“I recently turned 50, which is young for a tree, mid-age for an elephant and ancient for a quarter miler. whose son now says, “Dad I can’t the quarter with you anymore unless I bring a book.” Anonymous
It seems like every day this April, we witness new signs of growth with the profusion of flowers, birds from the south, and my shaggy lawn asking for a trim. Everything is bursting and emerging. In spring, the world is young and ready to run.
In our American culture, and increasingly others, it is the young who receive the focus, the idolatry, and the pop culture buzz. Whether it is teen heart throbs, sports phenoms, or fashion models, the youth have all the attention.
The natural world, despite April’s explosive moment, has a different take. When a fire roars through a landscape, or people simplify a natural system through clear-cut logging, those areas become less stable and fragile. Landscapes experiencing disturbance are subject to erosion, the introduction of non-native weeds, and if planted in a monoculture, widespread disease. Not much lives in a moonscape.
The most stable of nature’s habitats are old places. They are more resilent because they are diverse…featuring a wide variety of species, niches, possibilities. An ancient forest displays different layers of canopy, and within their vertical stratification, are found an array of birds. Ancient forests contain the full equivalent of large trees, snags or dead trees, large logs, deep rich soil, and openings. It takes awhile for the oak tree to become old enought to develop what is known as “cavities,” holes that attract animals in search of a home. Wearing an armor of thick bark, old trees have a much better chance of surviving fire, insect attacks, and disease.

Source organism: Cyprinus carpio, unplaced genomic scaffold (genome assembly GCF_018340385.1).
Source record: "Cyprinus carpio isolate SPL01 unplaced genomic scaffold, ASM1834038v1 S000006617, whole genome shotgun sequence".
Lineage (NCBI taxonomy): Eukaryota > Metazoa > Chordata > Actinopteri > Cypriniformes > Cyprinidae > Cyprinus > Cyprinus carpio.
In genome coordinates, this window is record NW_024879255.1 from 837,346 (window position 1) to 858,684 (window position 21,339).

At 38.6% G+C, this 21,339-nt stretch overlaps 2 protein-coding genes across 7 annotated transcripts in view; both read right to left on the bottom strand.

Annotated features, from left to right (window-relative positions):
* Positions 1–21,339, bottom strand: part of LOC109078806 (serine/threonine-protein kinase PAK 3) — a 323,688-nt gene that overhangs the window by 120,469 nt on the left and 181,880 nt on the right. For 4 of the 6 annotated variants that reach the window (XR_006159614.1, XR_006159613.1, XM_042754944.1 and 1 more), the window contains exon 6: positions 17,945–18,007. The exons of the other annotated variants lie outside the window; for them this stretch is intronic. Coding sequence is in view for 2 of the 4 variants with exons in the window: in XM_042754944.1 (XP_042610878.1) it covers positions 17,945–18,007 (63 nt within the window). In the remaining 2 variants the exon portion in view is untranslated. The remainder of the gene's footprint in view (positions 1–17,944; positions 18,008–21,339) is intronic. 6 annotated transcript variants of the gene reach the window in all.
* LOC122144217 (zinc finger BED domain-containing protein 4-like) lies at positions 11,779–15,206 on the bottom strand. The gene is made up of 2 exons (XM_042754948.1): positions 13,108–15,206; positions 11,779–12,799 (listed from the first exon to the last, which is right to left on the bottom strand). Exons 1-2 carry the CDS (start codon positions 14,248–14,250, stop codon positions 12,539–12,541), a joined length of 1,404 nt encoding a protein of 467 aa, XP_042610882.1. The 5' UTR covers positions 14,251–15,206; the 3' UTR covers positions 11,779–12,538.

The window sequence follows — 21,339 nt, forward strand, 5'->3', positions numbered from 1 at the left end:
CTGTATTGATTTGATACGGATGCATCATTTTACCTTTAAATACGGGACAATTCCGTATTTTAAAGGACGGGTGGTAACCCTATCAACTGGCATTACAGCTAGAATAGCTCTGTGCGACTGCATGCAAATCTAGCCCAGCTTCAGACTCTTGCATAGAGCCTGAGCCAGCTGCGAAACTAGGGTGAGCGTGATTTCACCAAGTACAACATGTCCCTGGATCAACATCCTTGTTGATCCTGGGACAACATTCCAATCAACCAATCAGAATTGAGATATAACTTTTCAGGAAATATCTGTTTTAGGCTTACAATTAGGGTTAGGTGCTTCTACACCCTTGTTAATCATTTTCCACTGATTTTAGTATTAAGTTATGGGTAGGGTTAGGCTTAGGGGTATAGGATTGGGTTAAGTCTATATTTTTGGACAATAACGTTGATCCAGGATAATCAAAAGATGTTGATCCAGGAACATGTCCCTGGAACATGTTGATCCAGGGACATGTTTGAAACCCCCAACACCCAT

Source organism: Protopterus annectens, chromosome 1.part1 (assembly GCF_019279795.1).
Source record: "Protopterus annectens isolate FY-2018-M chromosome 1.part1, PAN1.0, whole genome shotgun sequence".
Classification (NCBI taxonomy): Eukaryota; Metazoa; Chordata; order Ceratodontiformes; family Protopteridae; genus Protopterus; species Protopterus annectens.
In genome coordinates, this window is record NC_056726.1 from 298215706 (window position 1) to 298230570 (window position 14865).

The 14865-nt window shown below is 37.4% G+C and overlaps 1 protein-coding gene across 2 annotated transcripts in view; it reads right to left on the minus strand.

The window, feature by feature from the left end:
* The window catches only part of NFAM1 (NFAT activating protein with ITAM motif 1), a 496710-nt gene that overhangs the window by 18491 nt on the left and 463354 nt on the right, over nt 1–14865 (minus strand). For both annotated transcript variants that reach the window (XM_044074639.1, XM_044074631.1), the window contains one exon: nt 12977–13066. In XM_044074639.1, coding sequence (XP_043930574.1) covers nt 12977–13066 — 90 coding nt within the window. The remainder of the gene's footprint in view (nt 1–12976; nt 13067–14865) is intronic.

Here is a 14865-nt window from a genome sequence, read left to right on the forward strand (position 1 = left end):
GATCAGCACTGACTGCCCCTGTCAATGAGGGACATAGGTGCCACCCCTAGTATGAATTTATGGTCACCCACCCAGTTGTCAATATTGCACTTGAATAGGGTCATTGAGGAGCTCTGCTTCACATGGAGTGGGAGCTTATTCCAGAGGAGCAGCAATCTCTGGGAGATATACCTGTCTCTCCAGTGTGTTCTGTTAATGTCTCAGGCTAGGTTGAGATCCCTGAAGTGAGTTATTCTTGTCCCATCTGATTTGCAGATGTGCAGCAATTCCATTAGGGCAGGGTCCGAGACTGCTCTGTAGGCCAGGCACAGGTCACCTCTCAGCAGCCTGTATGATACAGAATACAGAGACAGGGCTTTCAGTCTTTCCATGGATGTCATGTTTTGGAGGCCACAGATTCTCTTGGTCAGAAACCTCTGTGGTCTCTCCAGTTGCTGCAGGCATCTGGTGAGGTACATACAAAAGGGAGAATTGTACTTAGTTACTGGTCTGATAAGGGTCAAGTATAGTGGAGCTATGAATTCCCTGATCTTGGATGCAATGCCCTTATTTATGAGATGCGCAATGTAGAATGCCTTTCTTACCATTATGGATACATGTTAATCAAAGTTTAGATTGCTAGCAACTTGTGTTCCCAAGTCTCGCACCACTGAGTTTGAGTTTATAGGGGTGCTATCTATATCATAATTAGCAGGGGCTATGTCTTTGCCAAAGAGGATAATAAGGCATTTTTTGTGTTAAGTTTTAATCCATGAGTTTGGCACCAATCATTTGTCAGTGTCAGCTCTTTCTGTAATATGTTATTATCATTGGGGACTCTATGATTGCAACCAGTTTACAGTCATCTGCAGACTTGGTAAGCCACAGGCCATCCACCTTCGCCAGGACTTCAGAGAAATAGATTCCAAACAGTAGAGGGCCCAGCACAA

Despite our 200 year history of transforming old natural haunts into youth Meccas of malls, electronic game stores, and fast food outlets, there remains some hope for our society keeping in touch wtih old places. While I don’t know anyone who hikes or recreates in logged over lands, by the millons we still seek out primeval forests, places like the Grand Canyon displaying pre-historic rock vistas, and time-rich Native American treasures like Mesa Verde and Canyon de Chelly. And we have at least one elder to venerate…come Christmas, we will once again see and hear the wisdom of Yoda, who I learned, only became a Jedi Master at 96. ~